There’s been much in the news recently on the pressures on young girls. A recent study by University College London and the Anna Freud Centre showed, for instance, that emotional problems among girls aged 11-13 have risen by 55% in the last five years.
Another report showed demands for counselling due to exam stress had gone up by 200% in recent years.
The pressure on young women to succeed is immense and they are doing so – another report by LV= finds a quarter of women are now the main breadwinners in their family. Yet young women are aware that, despite progress, there is still a great deal of inequality out there in the workplace, including discrimination and unequal pay. This just increases the pressure to do better – and they are doing so, with more women graduating from university than men, often with higher degrees even though another report from the University of Warwick finds that they are earning less than men even if they have the same qualifications.
However, many of the problems they are likely to face in their later career are already only too clear to them. Another recent report, by graduate careers consultancy the Bright Network, found over 40 per cent of female students from top universities in the UK are already worried about how they will balance work and a family in the future.
It will be interesting to find out whether all this concern is impacting on their career choices. At the same time, young men are showing a growing interest in flexible working and in having a greater involvement in their family life.
We’re in a period of flux where gender roles are changing rapidly, even if expectations – from family, peers, etc – may take a while to catch up. So what is the solution? Clearly, the demand for greater equality is not going to go away as more women remain in the workforce for longer periods – the number of working mums who work, and often work full time, has shot up in the last decade. And the move for greater parity in the workplace has a knock-on effect in the home so men can’t opt out, even if they wanted to.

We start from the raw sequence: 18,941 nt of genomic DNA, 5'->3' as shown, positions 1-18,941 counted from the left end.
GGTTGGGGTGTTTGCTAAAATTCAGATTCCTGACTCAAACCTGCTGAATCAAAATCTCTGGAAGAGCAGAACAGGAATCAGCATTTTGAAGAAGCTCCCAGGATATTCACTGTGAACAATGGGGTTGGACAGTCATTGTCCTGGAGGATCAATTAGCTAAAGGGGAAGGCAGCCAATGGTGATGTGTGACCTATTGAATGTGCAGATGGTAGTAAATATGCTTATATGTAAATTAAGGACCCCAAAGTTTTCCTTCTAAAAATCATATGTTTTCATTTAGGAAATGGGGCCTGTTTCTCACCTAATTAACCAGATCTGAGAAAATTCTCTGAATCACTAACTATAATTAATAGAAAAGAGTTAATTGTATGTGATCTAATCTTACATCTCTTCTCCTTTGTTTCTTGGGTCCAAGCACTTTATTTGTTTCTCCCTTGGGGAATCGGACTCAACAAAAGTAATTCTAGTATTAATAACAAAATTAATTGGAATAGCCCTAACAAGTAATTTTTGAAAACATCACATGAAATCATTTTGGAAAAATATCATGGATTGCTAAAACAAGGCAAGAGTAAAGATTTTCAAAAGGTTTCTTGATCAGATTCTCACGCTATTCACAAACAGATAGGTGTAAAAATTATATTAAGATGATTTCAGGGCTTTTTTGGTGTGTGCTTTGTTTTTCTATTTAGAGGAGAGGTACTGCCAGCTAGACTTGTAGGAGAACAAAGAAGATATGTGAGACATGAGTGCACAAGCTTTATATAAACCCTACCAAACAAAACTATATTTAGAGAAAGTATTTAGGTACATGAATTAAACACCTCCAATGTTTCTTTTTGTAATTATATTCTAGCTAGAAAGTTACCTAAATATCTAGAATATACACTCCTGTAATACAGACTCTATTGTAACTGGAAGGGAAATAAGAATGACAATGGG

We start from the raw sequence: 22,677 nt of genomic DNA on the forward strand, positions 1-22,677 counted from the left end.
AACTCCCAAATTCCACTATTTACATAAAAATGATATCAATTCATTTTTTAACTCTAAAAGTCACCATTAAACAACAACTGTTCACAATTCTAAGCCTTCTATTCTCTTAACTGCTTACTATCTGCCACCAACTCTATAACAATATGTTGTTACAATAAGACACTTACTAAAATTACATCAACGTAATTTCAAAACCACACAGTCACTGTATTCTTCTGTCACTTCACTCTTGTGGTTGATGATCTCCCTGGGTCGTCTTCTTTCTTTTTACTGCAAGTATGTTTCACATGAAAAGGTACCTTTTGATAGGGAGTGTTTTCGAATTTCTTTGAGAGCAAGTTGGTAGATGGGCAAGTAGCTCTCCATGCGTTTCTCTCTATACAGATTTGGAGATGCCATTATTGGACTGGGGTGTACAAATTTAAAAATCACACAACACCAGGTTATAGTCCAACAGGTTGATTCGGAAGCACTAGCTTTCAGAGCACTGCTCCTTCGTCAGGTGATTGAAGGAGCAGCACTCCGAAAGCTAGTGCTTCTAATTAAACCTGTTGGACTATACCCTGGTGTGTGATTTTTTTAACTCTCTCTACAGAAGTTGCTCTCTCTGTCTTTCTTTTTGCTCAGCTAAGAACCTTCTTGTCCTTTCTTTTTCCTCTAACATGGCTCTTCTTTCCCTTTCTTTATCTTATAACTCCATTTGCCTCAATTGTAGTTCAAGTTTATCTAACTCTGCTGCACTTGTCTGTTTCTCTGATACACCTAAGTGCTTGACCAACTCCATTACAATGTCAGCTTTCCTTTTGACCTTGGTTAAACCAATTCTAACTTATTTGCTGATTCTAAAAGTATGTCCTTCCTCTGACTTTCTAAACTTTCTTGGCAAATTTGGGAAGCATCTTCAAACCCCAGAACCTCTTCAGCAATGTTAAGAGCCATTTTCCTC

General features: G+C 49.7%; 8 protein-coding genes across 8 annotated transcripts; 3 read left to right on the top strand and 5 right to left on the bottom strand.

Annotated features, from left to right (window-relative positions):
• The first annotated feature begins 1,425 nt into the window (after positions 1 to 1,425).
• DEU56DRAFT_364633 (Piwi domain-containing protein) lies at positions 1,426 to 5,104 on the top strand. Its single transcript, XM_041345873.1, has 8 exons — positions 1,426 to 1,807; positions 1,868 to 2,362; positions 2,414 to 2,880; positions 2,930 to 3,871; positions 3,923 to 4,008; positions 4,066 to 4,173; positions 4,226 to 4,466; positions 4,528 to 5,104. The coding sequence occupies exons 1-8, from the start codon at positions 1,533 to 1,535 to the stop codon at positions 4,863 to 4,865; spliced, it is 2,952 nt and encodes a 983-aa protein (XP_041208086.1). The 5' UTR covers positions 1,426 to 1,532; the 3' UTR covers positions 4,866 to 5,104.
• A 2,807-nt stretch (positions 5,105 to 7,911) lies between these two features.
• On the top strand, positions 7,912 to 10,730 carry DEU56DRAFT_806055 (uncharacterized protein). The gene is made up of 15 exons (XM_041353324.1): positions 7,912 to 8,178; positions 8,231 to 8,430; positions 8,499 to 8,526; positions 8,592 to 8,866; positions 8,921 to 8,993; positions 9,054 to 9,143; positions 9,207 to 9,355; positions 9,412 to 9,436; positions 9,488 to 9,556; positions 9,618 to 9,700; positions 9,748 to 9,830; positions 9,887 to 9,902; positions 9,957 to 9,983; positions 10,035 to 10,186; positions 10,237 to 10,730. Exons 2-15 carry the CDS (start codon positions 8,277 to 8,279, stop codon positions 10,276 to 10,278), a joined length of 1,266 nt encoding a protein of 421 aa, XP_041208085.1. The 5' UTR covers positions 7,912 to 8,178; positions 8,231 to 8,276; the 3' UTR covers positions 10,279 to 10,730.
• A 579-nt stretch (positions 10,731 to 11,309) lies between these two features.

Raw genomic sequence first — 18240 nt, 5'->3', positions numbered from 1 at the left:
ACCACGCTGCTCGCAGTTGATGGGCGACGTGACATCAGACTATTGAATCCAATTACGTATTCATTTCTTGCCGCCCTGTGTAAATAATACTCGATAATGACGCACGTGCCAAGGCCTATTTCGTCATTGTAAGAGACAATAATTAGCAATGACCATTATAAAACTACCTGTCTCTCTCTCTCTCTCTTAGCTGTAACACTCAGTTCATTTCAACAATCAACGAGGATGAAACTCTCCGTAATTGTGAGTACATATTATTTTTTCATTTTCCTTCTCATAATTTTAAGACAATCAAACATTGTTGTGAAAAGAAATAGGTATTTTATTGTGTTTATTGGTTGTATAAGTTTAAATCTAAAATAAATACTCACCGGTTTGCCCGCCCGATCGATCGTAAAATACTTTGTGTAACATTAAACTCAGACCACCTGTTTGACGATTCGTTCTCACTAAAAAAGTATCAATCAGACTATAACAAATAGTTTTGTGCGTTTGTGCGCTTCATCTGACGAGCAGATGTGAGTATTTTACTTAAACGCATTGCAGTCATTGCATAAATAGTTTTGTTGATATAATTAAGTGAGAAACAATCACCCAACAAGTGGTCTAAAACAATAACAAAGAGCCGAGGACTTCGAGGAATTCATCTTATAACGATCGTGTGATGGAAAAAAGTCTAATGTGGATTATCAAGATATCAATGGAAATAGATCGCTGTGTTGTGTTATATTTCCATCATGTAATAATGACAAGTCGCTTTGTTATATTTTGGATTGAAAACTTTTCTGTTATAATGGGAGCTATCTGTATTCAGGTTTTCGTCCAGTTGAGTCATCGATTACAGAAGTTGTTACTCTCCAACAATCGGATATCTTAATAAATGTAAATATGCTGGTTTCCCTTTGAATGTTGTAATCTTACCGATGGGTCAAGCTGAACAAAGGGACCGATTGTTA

Employers will have to adapt and that means a whole different way of working which integrates family life into working life.
A recent book, Man-Made: why so few women are in positions of power , by gender expert Eva Tutchell and John Edmonds, former TUC President and General Secretary of the GMB, looks at the issue from the perspective of why so few women are in positions of power. They quote one woman who says: “The objective should not be to hand out a limited number of life belts so that a few more women can float to the top; we need to build a raft with enough space for all women-kind.”
The authors say there is evidence of campaigns for change now, but that it is unclear whether these can coalesce into a more powerful movement which addresses all the many and often linked ways in which women are ‘kept in their place’.
The book contains a chapter entitled The Maternal Wall which talks about how having a baby is when many women often come up against career crises. It concludes: “In short, the pressures on women in the modern world are too great. That is the ultimate condemnation of our system.”
The authors reckon that with a fairer system, the number of women making it to the top of their professions would double or treble.
The book has 10 recommendations. These include the introduction of quotas, targets and in-house equality programmes, better enforcement of equality legislation, greater transparency in appointments and pay and a requirement for employers to have an equal rights policy and a senior manager responsible for equality issues.
But Man Made is more ambitious than this. In short, it argues for a sea change in the way we view work. The authors talk, for instance, about maternity and other policies which aim to support women in the workplace, but say these do not address the central question of a workplace that is not designed for families, and most particularly for mothers. They say: “Society needs to be restructured so that work takes its proper place alongside other imperatives and is fashioned to balance the needs of both genders.”
One of the interviewees, Jane Fuller, owner and Director of Fuller Analysis Consultancy, says simply: “It helped me not to have children in my career. I could be more flexible and work longer hours if necessary, but you shouldn’t have jobs that mothers can’t do.”